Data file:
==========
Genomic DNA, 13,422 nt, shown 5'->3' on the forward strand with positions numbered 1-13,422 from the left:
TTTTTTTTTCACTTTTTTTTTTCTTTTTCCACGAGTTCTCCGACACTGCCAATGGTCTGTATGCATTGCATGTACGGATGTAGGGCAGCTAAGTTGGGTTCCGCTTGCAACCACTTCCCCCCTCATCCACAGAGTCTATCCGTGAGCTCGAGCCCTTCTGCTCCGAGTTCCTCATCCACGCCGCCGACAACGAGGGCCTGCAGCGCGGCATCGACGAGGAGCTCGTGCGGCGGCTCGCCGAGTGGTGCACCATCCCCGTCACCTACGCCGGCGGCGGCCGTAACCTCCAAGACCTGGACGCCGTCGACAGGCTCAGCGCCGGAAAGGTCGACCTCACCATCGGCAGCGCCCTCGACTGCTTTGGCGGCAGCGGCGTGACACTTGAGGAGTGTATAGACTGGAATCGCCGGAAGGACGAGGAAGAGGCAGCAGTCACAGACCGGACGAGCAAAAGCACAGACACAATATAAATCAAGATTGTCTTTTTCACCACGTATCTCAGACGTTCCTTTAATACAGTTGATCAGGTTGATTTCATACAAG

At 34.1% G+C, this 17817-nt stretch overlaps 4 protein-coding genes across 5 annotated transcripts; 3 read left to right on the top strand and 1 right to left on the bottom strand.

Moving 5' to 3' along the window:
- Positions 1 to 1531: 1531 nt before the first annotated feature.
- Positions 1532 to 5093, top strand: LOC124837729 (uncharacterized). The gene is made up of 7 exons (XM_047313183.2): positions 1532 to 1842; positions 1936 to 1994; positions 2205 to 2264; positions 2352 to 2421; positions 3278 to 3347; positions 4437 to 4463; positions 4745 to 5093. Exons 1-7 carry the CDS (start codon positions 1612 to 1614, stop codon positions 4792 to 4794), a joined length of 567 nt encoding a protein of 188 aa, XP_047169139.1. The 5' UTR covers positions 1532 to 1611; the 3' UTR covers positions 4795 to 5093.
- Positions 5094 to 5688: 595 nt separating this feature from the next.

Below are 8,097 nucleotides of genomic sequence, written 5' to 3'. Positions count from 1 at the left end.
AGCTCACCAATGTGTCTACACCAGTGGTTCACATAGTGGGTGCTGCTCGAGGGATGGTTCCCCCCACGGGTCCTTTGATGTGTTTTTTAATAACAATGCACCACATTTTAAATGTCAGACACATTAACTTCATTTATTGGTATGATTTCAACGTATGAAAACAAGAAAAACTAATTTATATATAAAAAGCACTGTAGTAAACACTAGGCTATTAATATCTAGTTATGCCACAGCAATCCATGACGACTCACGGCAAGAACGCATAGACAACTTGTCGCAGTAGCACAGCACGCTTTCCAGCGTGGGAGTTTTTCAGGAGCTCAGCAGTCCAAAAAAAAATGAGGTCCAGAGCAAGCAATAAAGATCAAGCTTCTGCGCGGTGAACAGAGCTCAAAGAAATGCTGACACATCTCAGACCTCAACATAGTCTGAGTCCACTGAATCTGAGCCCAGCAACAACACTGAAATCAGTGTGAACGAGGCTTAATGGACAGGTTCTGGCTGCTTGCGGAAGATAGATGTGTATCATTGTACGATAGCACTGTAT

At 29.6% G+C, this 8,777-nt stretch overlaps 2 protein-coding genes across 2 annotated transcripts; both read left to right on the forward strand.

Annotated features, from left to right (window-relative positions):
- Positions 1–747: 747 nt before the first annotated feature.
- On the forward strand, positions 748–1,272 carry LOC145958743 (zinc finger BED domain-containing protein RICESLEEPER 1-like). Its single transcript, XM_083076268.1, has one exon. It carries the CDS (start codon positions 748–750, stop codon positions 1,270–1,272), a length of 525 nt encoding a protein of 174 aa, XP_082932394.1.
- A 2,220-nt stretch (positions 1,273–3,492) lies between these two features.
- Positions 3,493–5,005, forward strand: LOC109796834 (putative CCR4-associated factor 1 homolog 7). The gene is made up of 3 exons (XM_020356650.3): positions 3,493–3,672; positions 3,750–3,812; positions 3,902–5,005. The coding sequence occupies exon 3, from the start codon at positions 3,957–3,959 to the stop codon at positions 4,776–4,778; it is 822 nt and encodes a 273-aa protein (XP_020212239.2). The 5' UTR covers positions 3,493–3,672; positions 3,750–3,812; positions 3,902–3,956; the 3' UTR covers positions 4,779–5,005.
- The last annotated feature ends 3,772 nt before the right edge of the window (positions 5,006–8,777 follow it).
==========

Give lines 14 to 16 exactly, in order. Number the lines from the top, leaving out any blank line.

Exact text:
- A 2,220-nt stretch (positions 1,273–3,492) lies between these two features.
- Positions 3,493–5,005, forward strand: LOC109796834 (putative CCR4-associated factor 1 homolog 7). The gene is made up of 3 exons (XM_020356650.3): positions 3,493–3,672; positions 3,750–3,812; positions 3,902–5,005. The coding sequence occupies exon 3, from the start codon at positions 3,957–3,959 to the stop codon at positions 4,776–4,778; it is 822 nt and encodes a 273-aa protein (XP_020212239.2). The 5' UTR covers positions 3,493–3,672; positions 3,750–3,812; positions 3,902–3,956; the 3' UTR covers positions 4,779–5,005.
- The last annotated feature ends 3,772 nt before the right edge of the window (positions 5,006–8,777 follow it).